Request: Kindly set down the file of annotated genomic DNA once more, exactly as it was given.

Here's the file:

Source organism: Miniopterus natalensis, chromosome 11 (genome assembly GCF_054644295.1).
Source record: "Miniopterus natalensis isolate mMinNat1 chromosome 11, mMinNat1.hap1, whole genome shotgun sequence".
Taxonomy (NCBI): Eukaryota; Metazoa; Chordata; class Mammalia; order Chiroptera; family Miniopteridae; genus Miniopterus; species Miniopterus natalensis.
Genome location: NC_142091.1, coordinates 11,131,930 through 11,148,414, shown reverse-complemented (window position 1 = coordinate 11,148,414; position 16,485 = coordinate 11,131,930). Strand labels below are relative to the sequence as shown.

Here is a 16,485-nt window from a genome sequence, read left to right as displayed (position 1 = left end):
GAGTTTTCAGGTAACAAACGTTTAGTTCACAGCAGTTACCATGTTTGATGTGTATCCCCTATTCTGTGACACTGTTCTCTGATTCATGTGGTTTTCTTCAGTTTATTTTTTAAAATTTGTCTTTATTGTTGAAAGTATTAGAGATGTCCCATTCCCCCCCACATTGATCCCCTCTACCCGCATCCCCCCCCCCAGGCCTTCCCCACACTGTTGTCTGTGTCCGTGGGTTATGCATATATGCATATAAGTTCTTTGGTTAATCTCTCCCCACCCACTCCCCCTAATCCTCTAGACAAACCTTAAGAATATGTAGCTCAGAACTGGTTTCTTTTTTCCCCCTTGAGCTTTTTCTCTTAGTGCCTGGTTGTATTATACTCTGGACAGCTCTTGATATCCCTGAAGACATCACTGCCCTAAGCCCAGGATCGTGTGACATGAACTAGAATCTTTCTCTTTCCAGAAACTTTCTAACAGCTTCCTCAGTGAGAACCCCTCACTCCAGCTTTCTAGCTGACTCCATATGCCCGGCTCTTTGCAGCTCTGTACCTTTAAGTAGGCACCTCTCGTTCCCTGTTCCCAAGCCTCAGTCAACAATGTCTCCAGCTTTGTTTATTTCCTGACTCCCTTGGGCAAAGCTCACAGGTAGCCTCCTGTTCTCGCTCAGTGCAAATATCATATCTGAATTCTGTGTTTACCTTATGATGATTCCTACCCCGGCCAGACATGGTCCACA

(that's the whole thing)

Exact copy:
Source organism: Miniopterus natalensis, chromosome 11 (genome assembly GCF_054644295.1).
Source record: "Miniopterus natalensis isolate mMinNat1 chromosome 11, mMinNat1.hap1, whole genome shotgun sequence".
Taxonomy (NCBI): Eukaryota; Metazoa; Chordata; class Mammalia; order Chiroptera; family Miniopteridae; genus Miniopterus; species Miniopterus natalensis.
Genome location: NC_142091.1, coordinates 11,131,930 through 11,148,414, shown reverse-complemented (window position 1 = coordinate 11,148,414; position 16,485 = coordinate 11,131,930). Strand labels below are relative to the sequence as shown.

Here is a 16,485-nt window from a genome sequence, read left to right as displayed (position 1 = left end):
GAGTTTTCAGGTAACAAACGTTTAGTTCACAGCAGTTACCATGTTTGATGTGTATCCCCTATTCTGTGACACTGTTCTCTGATTCATGTGGTTTTCTTCAGTTTATTTTTTAAAATTTGTCTTTATTGTTGAAAGTATTAGAGATGTCCCATTCCCCCCCACATTGATCCCCTCTACCCGCATCCCCCCCCCCAGGCCTTCCCCACACTGTTGTCTGTGTCCGTGGGTTATGCATATATGCATATAAGTTCTTTGGTTAATCTCTCCCCACCCACTCCCCCTAATCCTCTAGACAAACCTTAAGAATATGTAGCTCAGAACTGGTTTCTTTTTTCCCCCTTGAGCTTTTTCTCTTAGTGCCTGGTTGTATTATACTCTGGACAGCTCTTGATATCCCTGAAGACATCACTGCCCTAAGCCCAGGATCGTGTGACATGAACTAGAATCTTTCTCTTTCCAGAAACTTTCTAACAGCTTCCTCAGTGAGAACCCCTCACTCCAGCTTTCTAGCTGACTCCATATGCCCGGCTCTTTGCAGCTCTGTACCTTTAAGTAGGCACCTCTCGTTCCCTGTTCCCAAGCCTCAGTCAACAATGTCTCCAGCTTTGTTTATTTCCTGACTCCCTTGGGCAAAGCTCACAGGTAGCCTCCTGTTCTCGCTCAGTGCAAATATCATATCTGAATTCTGTGTTTACCTTATGATGATTCCTACCCCGGCCAGACATGGTCCACA